African Ministers Adopt Programmes to Boost Sustainable Development

African Environment ministers on Friday adopted a common voice in the implementation of the Rio+20 outcome document.
At the end of the fourteenth regular session of the African Ministerial Conference on the Environment (AMCEN), the first meeting post Rio+20, the ministers adopted documents covering a raft of areas, from sustainable development in the context of an inclusive green economy to a common stance on climate change negotiations to the strengthening of UNEP.
The Arusha Declaration on Africa’s Post Rio+20 Strategy for Sustainable Development, presented to the President of Tanzania Jakaya Kikwete, stressed the need for Africa to capitalize on the opportunities presented by the outcomes of Rio+20.
“The conference recognizes the Green Economy as an important tool for realizing sustainable development and for eradicating poverty in Africa,” said Mr. Kikwete. “However, there is a need to maximize the opportunities of a Green Economy transition across a wider range of relevant sectors from natural resource management to transport and clean energy systems.”
“African ministers therefore decided to establish mechanisms for a coordinated support to countries for the promotion of a Green Economy, including development of partnerships, national strategies, promotion of regional and international cooperation and transfer of resource efficient and green technologies and know-how,” he added.
The ministers agreed to endorse an updated common position to ensure Africa’s participation in priority issues such as the climate talks leading up to the 18th Conference of Parties to the UNFCCC in Doha later this year.
Other decisions adopted include an agreement to strengthen and consolidate commitment to the promotion of sustainable development and effectively integrate the economic, environmental and social dimensions in local, national and regional development policies and strategies.
The African ministers also reaffirmation the need to speak for the continent in one voice and ensure the adequate representation of Africa in all committees established for the follow up  of the outcomes of Rio +20.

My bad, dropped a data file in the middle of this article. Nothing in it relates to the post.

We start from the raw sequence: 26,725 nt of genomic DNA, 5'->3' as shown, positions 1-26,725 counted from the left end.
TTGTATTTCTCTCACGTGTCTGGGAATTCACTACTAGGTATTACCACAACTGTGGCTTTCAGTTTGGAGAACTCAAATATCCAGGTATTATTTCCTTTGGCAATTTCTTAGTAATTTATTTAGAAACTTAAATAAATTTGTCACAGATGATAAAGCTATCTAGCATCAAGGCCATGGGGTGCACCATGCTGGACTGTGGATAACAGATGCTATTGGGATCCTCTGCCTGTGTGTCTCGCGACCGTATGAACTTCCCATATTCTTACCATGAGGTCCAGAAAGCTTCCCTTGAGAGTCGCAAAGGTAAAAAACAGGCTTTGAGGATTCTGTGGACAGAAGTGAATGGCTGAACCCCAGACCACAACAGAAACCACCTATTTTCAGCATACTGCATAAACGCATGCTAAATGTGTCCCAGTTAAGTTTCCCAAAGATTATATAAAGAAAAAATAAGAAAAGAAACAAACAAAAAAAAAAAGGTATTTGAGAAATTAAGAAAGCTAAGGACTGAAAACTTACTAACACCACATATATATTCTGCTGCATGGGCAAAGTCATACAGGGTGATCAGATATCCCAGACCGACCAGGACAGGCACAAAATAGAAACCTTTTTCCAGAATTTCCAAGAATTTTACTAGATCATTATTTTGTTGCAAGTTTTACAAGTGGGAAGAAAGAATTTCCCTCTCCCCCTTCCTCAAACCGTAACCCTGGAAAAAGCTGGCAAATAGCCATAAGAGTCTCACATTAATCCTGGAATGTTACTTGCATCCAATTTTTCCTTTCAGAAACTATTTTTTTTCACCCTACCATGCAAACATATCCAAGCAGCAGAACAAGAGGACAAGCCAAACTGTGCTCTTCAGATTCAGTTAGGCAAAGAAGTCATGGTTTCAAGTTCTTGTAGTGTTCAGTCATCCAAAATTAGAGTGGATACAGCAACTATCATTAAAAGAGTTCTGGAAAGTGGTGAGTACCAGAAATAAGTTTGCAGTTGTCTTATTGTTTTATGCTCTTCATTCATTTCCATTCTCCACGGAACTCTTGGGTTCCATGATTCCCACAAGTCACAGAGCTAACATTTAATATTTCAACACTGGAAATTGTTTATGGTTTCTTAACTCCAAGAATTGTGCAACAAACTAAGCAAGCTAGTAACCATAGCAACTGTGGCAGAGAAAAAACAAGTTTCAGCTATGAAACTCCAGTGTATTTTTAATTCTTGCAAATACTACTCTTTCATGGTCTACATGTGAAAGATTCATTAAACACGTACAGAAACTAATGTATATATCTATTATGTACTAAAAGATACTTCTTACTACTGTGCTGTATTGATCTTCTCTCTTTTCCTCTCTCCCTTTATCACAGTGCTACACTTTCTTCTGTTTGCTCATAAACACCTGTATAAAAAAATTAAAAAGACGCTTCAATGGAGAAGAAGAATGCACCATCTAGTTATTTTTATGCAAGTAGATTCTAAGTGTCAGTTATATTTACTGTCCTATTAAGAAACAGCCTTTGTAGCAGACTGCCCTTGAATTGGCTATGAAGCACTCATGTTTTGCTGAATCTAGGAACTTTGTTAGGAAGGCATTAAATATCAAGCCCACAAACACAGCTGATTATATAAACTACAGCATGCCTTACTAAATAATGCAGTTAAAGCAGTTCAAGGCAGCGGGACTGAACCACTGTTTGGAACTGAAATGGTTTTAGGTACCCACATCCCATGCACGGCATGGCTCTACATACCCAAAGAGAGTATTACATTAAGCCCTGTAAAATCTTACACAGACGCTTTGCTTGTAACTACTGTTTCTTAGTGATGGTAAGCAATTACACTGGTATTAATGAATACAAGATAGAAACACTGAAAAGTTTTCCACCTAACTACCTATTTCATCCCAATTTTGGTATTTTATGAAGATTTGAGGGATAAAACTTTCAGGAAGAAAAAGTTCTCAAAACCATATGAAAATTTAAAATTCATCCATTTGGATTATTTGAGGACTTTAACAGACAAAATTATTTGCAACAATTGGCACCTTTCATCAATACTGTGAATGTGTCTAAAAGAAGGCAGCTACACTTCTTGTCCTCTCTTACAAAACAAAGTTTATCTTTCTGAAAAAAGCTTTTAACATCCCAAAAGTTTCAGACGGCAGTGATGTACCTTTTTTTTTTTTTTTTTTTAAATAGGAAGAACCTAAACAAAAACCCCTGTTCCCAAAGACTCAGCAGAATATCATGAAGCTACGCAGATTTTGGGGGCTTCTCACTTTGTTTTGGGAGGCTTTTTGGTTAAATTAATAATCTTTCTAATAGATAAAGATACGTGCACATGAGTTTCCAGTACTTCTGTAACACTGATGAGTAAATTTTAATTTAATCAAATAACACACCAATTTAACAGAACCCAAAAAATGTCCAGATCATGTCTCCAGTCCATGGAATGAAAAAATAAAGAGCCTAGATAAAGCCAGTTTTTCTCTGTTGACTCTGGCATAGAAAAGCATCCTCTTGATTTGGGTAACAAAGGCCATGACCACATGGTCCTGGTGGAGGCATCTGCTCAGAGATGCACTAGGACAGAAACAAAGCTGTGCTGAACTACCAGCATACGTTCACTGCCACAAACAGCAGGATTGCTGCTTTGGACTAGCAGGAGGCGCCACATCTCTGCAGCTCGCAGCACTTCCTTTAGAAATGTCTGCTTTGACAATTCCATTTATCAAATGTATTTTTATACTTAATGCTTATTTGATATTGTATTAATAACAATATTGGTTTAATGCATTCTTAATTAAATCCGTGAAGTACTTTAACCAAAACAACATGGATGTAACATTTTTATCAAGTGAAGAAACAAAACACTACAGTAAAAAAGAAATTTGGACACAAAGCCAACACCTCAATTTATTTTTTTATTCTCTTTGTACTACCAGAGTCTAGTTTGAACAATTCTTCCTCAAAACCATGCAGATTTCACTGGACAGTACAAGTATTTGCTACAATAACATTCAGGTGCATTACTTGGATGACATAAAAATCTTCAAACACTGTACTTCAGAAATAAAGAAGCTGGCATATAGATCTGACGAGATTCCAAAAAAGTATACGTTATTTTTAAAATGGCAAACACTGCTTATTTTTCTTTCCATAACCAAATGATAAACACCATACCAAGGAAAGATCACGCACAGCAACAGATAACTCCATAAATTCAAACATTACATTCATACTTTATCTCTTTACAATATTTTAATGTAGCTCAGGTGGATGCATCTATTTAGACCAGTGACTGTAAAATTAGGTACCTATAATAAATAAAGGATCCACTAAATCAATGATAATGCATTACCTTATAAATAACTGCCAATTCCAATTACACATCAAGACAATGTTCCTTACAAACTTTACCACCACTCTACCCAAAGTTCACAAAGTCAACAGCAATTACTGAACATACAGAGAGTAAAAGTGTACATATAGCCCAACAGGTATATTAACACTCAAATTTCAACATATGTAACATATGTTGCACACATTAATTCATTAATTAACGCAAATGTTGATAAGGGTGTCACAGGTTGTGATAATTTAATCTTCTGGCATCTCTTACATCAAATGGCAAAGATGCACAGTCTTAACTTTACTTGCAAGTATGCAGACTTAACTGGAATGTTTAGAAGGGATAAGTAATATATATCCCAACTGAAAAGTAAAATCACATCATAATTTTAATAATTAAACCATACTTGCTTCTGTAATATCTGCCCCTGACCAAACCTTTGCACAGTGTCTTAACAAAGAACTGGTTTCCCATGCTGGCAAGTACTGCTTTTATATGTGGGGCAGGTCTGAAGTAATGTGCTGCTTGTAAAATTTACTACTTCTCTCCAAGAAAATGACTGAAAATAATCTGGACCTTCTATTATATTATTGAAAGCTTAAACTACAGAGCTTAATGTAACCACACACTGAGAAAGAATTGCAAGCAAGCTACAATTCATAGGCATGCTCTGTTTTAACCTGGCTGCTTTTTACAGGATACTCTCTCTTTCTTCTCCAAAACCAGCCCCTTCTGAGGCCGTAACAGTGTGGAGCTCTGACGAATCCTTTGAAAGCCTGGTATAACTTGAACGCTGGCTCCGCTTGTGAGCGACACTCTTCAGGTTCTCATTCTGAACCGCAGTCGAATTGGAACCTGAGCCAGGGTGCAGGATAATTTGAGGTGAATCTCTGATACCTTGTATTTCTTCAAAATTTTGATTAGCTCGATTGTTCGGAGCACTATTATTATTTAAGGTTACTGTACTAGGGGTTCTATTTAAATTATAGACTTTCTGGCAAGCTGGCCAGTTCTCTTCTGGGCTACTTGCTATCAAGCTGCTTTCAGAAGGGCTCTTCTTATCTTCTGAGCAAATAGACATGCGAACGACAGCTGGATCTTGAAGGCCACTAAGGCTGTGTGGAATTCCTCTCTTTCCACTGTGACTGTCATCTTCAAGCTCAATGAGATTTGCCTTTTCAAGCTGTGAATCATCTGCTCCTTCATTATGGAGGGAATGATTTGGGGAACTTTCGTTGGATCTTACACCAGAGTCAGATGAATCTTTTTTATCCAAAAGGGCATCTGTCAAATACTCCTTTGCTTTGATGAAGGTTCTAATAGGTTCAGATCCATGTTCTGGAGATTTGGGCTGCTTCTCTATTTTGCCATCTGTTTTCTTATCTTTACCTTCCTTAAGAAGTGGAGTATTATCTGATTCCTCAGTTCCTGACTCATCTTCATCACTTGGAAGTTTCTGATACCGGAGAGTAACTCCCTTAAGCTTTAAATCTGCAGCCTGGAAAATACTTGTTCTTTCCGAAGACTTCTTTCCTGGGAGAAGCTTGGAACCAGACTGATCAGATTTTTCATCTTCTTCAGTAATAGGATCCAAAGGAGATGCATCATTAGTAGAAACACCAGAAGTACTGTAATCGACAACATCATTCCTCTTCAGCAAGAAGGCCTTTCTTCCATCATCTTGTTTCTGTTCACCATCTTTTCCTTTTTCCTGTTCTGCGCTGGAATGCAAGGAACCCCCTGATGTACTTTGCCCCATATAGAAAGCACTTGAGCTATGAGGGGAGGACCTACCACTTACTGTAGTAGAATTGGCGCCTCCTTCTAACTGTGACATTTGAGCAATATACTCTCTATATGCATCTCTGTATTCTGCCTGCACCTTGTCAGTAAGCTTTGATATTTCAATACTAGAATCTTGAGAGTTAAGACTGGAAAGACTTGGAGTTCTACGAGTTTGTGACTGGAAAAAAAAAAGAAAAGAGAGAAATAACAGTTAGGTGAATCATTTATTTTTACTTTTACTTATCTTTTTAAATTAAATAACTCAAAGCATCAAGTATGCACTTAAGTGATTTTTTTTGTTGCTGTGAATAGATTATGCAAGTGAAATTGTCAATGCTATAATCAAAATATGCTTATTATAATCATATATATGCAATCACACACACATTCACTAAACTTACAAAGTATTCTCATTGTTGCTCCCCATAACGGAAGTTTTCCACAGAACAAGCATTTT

They promised to initiate an African green economy partnership that facilitates coordinated support to member states and serves to implement the global partnership for action on green economy as a vehicle for poverty eradication, decent jobs creation and sustainable development.
The ministers agreed to consider the Great Green Wall for Sahara and the Sahel Initiative – which aims to halt soil degradation, reduce poverty, conserve biodiversity, and increase land productivity in some 20 countries around the Sahara – as a flagship programme that represents Africa’s contribution to the achievement of “a land degradation neutral world in the context of sustainable development” as recommended by the Rio+20 Conference.
UN Under-Secretary-General and UNEP Executive Director Achim Steiner said Africa had a key role to play in international negotiations that could secure a better future for the continent.
“The follow up to Rio+20 needs to mark a moment of renewed commitment, greater urgency and a turning point in terms of implementation of what has already been agreed,” he told delegates at the conference.
“A fully engaged Africa at the UN General Assembly and beyond can assist greatly in ensuring that the gains made at Rio+20 are not only secured, but acted upon in order to boost the lives and livelihoods of now one billion Africans and six billion others across this extraordinary world.”
Flagship programmes for realizing sustainable development in Africa will be further developed and implemented, taking into account cooperation frameworks.
Regarding the strengthening and upgrading of UNEP, which was one of the key outcomes of Rio+20, the ministers urged the General Assembly to establish universal membership in the Governing Council of UNEP and ensure secure, stable, adequate and increased financial resources from the regular UN budget (to a level of two per cent of the overall budget), to be supplemented by voluntary contributions.
They called for the strengthening of the UNEP engagement in key United Nations coordination bodies and empower the agency to lead efforts to formulate United Nations system-wide strategies on the environment.   
The ministers also requested additional measures beyond the Rio+20 agreement, including upgrading regional offices and establishing five sub-regional offices in Africa, as well as establishing a universal membership body known as the Environment Assembly with a ministerial segment called the Ministerial Conference on Environment.
Mounkaila Goumandakoye, Regional Director of UNEP’s Regional Office for Africa, said UNEP would support all the decisions adopted by the ministers.
“In addition to the provision of secretariat services, our support will focus on scientific and technical advisory services as we increase assistance to African countries in the implementation of the Rio+20 outcomes, taking into account the threat that climate change continues to pose,” he said.
“Our collaboration with AMCEN will also focus on programmatic support in the design and implementation of programmes, in line with the regional flagship programmes identified at this session, that respond to the needs and priorities of countries in the areas of sound environmental management,” he added.

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